Discussion in 'Comparative Studies' started by RusticMusic, Sep 4, 2010.
speako englo gringo?
I like this. If everything is sacred, though, everything is mundane because nothing is more sacred than anything else. Toilet water and mud puddle water are still equally water.
The whole idea is the sacred is the mundane, and the mundane the sacred. If we approach everything as if it were holy and sacred, then we have respect, care, and mindfulness for everything.
Yes, toilet water included.
A teacher of mine once held up an empty plastic water bottle and said, "Can you imagine what landfills and consumption would be like if everyone realized this is sacred and has spirit?"
Food for thought.
It is anything that is absolutely "NOT MUNDANE".
That which leads to transcendence.
There are mundane levels of this maxim
There are sublime levels of this maxim
Each commands its own concomitant degree of reverence.
ie: A certified plumber's codified TextsBooks are revered amongst those that give credence to a proper sanitary system --enmass.
Whereas others place less emphasis on such concerns.
What a horrifying thought.
Suddenly, the BoyWonder ran into the scene and exclaimed, "Holy Shhhit, Batman!"
Sorry. What was the question?
Such wonderful responses. Thank you all for taking a moment to answer.
do I feel it is OK to question my religion?
-yes, I do. In fact, my interpretation of my religion demands that I never simply accept anything. To do so is an error. Everything must be tested, redefined, reinterpreted in light of facts, evidences, and experience.
What makes something scripture?
- that it exists, and is written.
What makes something 'holy'?
- the mind.
Every written text on the meaning of life and human existence is scripture. When I read what you have posted, I am reading scripture.
this describes almost exactly the message of the talmudic episode of the oven of akhnai that i'm always going on about.
the Torah itself tells us to not wait for the Big Beard In The Sky to decide things - we need to take responsibility for our own decisions.
The answer to all your questions above is one and the same: "To the Law and the Testimony; if one does not speak according to this method, it is because there is no light in him or her." (Isa. 8:20) That's the test and there is no other.
Yes, it is actually imperative that we question everything.
God is light & truth & will withstand any questioning.
Although I realize the bible has been to hell & back & has been so warped & twisted by political & power (or $) hungry people... I do think it's beautiful to have a common collection of biblical canon that so many from different faiths relate to.
That which we depend on for hope &/or peace... & by considering different perspective (either by science or sarcasm) limits our hope/peace.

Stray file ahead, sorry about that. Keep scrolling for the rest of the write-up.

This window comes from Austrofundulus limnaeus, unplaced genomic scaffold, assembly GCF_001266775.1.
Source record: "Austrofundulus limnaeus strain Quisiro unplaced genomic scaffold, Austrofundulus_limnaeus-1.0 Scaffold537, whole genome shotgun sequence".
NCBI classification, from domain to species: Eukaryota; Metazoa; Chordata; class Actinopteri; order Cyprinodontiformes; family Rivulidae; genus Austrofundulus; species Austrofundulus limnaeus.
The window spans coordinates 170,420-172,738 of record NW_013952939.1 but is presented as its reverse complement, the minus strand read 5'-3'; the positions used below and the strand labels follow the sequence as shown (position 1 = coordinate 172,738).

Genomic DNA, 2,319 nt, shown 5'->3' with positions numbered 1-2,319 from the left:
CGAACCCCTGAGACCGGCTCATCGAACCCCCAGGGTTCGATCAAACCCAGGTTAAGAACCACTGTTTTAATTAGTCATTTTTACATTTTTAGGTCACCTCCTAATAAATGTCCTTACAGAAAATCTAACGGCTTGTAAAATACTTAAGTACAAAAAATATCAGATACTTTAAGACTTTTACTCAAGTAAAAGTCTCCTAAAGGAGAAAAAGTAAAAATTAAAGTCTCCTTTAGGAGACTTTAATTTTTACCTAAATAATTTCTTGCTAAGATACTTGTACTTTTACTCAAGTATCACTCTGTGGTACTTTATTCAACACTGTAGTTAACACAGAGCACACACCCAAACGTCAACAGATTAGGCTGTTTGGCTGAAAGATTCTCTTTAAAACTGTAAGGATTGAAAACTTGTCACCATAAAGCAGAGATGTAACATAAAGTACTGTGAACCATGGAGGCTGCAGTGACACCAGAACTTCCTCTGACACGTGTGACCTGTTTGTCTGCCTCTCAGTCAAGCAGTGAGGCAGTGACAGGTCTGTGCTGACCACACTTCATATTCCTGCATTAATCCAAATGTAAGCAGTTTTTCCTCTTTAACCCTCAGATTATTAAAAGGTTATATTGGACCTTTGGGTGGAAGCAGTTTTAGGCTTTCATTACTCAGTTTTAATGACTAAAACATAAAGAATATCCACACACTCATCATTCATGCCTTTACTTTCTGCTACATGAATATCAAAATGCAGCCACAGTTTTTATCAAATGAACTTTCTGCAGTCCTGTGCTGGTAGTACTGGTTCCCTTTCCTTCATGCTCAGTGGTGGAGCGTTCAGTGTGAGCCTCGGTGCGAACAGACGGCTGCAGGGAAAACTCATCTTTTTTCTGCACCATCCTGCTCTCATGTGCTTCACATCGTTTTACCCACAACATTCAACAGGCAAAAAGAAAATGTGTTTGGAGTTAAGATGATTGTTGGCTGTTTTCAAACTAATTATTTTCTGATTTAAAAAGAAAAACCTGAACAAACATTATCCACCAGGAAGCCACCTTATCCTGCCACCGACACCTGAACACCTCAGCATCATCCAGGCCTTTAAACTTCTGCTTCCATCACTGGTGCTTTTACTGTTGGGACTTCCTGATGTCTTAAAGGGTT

Holy may be considered that with holes - missing some aspects of truth in order to maintain hope... or like a black hole - that is like a massive desire that consumes everything in it's way. Or holy could be considered "Wholy" - complete - Whole. I don't know which definition it is... probably a combination of all.
So "Scripture" (if so many from different faiths relate to it) is fluid? OT, NT, Quran, Gita, Daodejing, Gathas, Pali Canon, Gaiwiio are all Scripture?
"Yes, it is actually imperative that we question everything."
--> Good for you!
"Although I realize the bible has been to hell & back & has been so warped & twisted..."
--> Yes, there are two sides to this. The Bible has brought a lot of moral strength to a lot of people, especially in times of emotional pain. It has also caused a lot of trouble. Hopefully, everyone on both sides will always be able to see things from the other person's point of view.
Scriptures mean sacred writings of a religion, but personally, I think the meaning of scripture includes anything that someone resonates to... that inspires them in some way.
Thanks, Nick. Believe me, I'm very grateful to you, after my experiences today - being surrounded by people who don't believe in questioning anything & shame & pity those who do, like I do. So, I really appreciate your positivity in this regard. Hug or high-5 to you!
I agree that there are two sides (or more) to this. There's a tendency to conclude with labels of all good or all bad, when often it's a mix of both. I love ideas from many religions - Christianity being most familiar. I especially appreciate the goal of loving others as one loves oneself. However, I read that the majority of mental illnesses (depression, anxiety etc.) are rooted in misunderstandings of Judaic & Christian doctrines. In my experience, religion has inspired hope, high standards & a sense of community, yet also excessive fear, shame & extortion.
"Hug or high-5 to you!"
"...the majority of mental illnesses (depression, anxiety etc.) are rooted in misunderstandings of Judaic & Christian doctrines."
--> I do divorce counseling, so the twin topics of depression and anxiety are especially important to me. How is it that they are mainly rooted in misunderstandings of Judaic & Christian doctrines?
Wow... a bow! Thanks, Nick. I bow back to you.